You Call, We Answer: Colleen, Director of Clinical Training

Sep 23, 2022 | 
You Call, We Answer

Suicide prevention is very personal to me – one of the reasons I chose this path is that I want to make sure that help is accessible, and it’s something that people are not afraid to talk about.

I grew up in extreme poverty – my brothers and I all struggled with our own mental health and substance use issues, and loss was a very prominent part of my upbringing. I saw how our health was impacted by these larger cultural systems and not just our individual choices.

I’ve always had a sense that what we see on the surface is just that – it’s only the surface, and that we all have things going on inside that we don’t show to everybody. I wanted to understand more.

After my graduate work in Marriage and Family Therapy, I became a volunteer at Lines for Life. I completed Mental Health First Aid training and ASIST training, which gave me so many skills to work with people in mental health crisis and people who are thinking about suicide. I started working professionally as a call counselor and became an ASIST instructor – teaching others the skills to help someone in a suicidal crisis.

Now, as the Director of Clinical Training at Lines for Life, I get the opportunity to share that knowledge exponentially, with every call counselor and volunteer on our team.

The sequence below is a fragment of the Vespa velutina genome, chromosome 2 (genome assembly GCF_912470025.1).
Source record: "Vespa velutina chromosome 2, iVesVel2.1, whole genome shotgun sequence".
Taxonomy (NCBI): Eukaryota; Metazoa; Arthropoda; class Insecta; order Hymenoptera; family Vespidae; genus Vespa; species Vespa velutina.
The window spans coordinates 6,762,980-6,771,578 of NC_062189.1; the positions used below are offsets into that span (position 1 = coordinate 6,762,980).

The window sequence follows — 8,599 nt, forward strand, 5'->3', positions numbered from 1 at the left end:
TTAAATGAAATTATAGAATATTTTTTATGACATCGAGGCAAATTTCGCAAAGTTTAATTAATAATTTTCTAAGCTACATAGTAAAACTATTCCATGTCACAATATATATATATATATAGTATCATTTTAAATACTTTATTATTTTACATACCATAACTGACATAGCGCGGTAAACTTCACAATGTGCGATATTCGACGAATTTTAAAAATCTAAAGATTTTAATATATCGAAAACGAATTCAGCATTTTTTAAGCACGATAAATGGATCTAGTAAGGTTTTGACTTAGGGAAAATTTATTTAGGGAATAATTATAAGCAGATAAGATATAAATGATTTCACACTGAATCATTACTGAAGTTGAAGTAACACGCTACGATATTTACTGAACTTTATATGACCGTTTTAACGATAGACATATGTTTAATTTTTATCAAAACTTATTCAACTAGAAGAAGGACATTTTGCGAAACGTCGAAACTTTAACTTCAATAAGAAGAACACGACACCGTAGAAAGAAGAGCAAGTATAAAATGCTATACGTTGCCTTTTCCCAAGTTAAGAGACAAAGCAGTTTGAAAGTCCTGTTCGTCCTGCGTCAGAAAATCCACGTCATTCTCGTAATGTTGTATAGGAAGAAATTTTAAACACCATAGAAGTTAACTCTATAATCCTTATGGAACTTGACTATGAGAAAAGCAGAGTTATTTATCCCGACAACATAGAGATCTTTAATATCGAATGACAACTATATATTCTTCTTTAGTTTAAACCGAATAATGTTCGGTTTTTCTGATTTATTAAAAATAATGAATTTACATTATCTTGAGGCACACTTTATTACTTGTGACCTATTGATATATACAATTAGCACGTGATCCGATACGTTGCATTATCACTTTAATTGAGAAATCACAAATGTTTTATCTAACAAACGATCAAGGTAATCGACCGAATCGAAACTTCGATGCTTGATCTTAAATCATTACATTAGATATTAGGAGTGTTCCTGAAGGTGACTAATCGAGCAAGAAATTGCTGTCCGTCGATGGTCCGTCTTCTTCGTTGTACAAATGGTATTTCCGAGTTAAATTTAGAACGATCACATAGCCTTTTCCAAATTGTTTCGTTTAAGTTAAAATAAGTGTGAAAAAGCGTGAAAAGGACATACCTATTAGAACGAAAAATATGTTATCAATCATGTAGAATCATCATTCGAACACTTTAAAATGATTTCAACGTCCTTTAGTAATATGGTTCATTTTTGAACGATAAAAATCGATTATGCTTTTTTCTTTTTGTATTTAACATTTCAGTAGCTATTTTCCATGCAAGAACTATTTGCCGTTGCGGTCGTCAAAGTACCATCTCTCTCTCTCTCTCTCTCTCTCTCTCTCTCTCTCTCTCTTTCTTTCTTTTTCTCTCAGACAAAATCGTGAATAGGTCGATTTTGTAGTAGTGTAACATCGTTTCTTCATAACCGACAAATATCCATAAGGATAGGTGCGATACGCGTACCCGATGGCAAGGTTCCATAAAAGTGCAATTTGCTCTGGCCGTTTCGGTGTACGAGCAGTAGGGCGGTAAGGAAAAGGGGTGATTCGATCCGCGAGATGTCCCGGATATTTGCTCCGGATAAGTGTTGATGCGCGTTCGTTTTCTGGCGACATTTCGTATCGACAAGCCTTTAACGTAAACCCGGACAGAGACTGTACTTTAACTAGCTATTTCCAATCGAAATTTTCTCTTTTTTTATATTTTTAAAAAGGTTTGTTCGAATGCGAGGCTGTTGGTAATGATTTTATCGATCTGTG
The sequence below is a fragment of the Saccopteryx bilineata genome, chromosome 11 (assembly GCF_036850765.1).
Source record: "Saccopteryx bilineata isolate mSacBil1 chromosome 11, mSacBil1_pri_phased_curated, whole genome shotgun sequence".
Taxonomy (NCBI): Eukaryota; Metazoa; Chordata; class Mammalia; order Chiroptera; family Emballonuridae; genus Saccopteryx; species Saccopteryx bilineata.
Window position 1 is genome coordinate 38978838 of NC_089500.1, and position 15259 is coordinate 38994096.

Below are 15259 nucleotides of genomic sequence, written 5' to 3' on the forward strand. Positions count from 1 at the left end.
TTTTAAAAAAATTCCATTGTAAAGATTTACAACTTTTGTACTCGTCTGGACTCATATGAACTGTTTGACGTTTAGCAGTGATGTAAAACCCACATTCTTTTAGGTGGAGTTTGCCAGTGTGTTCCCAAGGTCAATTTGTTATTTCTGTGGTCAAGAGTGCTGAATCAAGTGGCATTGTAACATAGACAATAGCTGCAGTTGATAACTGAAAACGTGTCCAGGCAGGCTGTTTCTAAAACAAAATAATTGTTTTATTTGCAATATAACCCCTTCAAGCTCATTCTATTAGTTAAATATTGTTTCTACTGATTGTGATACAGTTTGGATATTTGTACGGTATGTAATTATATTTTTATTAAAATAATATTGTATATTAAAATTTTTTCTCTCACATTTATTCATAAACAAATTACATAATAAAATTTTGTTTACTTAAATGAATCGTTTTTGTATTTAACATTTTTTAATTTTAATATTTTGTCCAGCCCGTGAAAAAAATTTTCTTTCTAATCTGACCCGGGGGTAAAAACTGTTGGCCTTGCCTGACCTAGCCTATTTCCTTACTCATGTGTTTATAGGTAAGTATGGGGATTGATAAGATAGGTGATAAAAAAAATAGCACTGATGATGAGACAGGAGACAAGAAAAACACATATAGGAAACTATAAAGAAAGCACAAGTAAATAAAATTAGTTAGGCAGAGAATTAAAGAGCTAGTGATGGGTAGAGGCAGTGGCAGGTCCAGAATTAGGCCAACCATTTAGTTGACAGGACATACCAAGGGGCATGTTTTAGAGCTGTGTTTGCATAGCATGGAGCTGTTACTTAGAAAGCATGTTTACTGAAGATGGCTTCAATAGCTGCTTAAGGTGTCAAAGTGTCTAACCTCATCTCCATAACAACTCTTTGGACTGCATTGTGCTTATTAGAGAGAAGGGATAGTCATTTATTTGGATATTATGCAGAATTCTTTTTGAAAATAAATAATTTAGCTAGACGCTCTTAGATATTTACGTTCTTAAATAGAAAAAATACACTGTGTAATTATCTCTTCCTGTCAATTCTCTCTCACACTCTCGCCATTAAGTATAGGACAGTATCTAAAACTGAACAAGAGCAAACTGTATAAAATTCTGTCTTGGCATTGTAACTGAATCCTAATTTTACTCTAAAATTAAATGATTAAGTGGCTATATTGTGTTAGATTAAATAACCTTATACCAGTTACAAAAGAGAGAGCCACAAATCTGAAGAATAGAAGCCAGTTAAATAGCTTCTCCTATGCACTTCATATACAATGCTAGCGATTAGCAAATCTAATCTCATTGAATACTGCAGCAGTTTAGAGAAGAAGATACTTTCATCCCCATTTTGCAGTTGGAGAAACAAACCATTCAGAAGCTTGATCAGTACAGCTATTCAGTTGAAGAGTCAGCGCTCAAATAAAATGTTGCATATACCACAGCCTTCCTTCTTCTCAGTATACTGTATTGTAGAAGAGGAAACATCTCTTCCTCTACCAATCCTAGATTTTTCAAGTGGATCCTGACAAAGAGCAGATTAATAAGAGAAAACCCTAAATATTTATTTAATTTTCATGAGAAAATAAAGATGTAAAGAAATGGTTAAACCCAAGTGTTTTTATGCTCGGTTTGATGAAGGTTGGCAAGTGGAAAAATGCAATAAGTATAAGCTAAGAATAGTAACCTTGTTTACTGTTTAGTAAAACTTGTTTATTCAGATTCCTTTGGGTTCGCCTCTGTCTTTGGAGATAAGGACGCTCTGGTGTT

We provide 200 hours of training for our incoming crisis lines staff – three weeks of classroom training and two weeks of experiential training, and we are all constantly learning more.

I particularly enjoy bringing in guest speakers to continue learning about ways to connect across culture and experience, and to better support people with specific identities on our helplines. I will never have the same experience as every person who calls – but being able to connect about the emotion or the feeling they are having is where a lot of healing can happen.

Many of the call counselors – like me – have personal experience and an added layer of understanding that comes from struggling ourselves or knowing someone who has struggled with suicide.

If you’re struggling – it can help a lot to reach out and talk with one of us.

Colleen, Director of Clinical Training

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